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While Latin Americans still represent the largest contingent of second-home buyers in the South Florida city, the demographics are getting more diverse—and strengthening the market
By Liz Lucking, Mansion Global
Miami’s luxury market—particularly its high-end condo sector—is seeing an increase in sales and generally strong numbers overall. One reason for the good news: Buyers from all over the world are discovering it, joining Latin American buyers in snapping up homes in the South Florida city.
The number of luxury home sales—defined as those priced at $1 million and up—in Miami rose 21.5% in the 12 months to June, rising from 181 to 220 year on year, according to a recent report from the Miami Association of Realtors. The sales were buoyed in particular by high-end condo sales, which rose 28% year over year.
Cash buys in the city made up 38% of all sales in June, a slight rise from 37% last year, and almost double the national average of 22%.
Miami’s high percentage of cash sales reflects South Florida’s ability to attract international home buyers, who choose to bypass what can be a tricky mortgage application process, the report said.
But the demographic of those buyers is shifting, some experts say.
Long known for its enormous popularity with South American buyers, the makeup of the city’s property owners is adapting.
"Before, Miami was the gateway to Latin America," said Oscar Rodriguez, principal of ROVR Development. But it has been evolving "into a very cosmopolitan city, sought after by the whole world," he said.
European Buyers Abound
In particular, the city is witnessing more of an influx from European buyers, according to Mr. Rodriguez.
He estimates that his international client demographic was previously an 80/20 split between South American and European buyers. But in the last year and a half, the South American buyer’s dominance has slipped slightly. "Now it's more like 65/35," he said.
The European buyers Mr. Rodriguez sees are "a healthy mix from everywhere," he said, with particular interest coming from investors from Western Europe.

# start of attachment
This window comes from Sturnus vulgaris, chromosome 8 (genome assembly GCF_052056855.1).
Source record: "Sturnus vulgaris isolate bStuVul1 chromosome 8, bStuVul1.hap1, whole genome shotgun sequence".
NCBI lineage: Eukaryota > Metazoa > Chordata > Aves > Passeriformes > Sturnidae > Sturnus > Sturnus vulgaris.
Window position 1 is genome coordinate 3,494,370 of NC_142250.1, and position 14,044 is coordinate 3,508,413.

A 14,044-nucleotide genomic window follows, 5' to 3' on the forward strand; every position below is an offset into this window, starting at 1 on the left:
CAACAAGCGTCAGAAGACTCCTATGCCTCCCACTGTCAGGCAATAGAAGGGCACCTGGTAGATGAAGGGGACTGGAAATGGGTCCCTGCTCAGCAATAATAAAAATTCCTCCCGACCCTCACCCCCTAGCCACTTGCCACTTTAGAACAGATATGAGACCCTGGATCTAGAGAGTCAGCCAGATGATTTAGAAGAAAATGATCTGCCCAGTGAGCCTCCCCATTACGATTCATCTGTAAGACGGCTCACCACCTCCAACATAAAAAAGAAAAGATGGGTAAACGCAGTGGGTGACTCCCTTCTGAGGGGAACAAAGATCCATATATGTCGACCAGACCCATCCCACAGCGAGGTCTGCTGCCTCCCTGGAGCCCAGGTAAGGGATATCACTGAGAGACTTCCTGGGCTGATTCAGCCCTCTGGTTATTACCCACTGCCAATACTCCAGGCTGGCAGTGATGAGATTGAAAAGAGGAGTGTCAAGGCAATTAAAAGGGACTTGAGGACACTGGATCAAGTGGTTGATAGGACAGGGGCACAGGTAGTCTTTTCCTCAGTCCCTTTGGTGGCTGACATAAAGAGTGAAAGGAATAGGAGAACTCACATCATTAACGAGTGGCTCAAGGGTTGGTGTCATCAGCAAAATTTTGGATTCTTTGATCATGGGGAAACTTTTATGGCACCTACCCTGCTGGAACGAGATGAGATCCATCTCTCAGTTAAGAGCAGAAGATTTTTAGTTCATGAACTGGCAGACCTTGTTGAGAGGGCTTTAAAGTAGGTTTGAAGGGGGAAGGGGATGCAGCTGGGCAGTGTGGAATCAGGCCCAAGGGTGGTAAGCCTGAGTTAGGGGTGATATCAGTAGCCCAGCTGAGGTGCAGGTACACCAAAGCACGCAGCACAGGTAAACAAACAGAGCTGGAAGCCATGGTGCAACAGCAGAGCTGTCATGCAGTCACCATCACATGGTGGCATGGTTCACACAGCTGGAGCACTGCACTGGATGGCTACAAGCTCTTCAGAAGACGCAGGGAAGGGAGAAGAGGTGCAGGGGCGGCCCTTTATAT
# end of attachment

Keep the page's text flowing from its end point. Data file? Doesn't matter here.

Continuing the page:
"I have people from Switzerland, France and England," Mr. Rodriguez said. With so many buyers looking for the year-round climate that the city offers "Miami is turning into the Mediterranean of the United States," he added.
Turkish buyers have been showing more interest in Miami, too, according to Mr. Rodriguez. "There’s some turmoil going on in their political arena, so a lot of buyers are looking to diversify themselves," he said. "The relative unknown factor [of their own economy], has helped spark more interest."
Miami’s transformation into a truly international hub has happened in the last 10 years or so, according to Peggy Olin Fucci, CEO and Founder of OneWorld Properties.
Prior to that, "it was a completely different vibe," she said. High-end buyers accustomed to traveling couldn't find the high-end amenities that they were used to, according to her.
"If you have a buyer willing to spend $30 million or $40 million, you need places to shop and places to go, now they can get that," Ms. Fucci added. "The cultural calendar has really expanded."
Art Basel, hosted each December in Miami Beach, is becoming bigger every year, Ms. Fucci said. The Bass Museum of Art, reopened in October after a $12 million renovation and the Institute of Contemporary Art, Miami opened in December; the Phillip and Patricia Frost Museum of Science had its grand opening in 2017; and the Faena Forum, an events venue with a marble amphitheater, opened in 2016.
South American Still Reigns
Despite an altering demographic, the South American buyers aren’t giving up their throne as Miami’s most prevalent international buyers so easily.
"South America is still the predominant buying group," said Ron Shuffield, president of EWM Realty International, a Berkshire Hathaway Affiliate. "It’s no different to what we’ve experienced for decades."
Between August 2016 and July 2017, Argentinian buyers led the way, accounting for 15% of South Florida foreign purchases, followed by Venezuela (11%) and Colombia (9%), according to a report released earlier this year by the Miami Association of Realtors.
Strong American Demand
On the whole, international buyers aren’t a prevalent as they once were, Mr. Shuffield said.
"Three years ago, about 42% of sales over $1 million were international buyers," he said. "Now, it’s about 33%. It’s still a very significant number, but certainly, just anecdotally, we’re not seeing as many international buyers as we were three years ago."
One of the reasons is likely the eroding value of some foreign currencies against the dollar, making U.S. purchases more expensive for foreign buyers. Another "is the whole immigration question" and the issuing of visas from the U.S. government, Mr. Shuffield said.
"It has not dampened the eagerness of international buyers wanting to purchase in South Florida," he said. But for now, they are biding their time.
Another big buyer demographic is the domestic, second-home buyer, he said, who after years of being overshadowed by international buyers, are now more prevalent in the market.
Buyers from the northeast in particular, according to Mr. Shuffield, are becoming a larger contingent, turning to Miami to save in income taxes, of which Florida has none.
And "as trite as it sounds, our weather is still a draw," Mr. Shuffield said.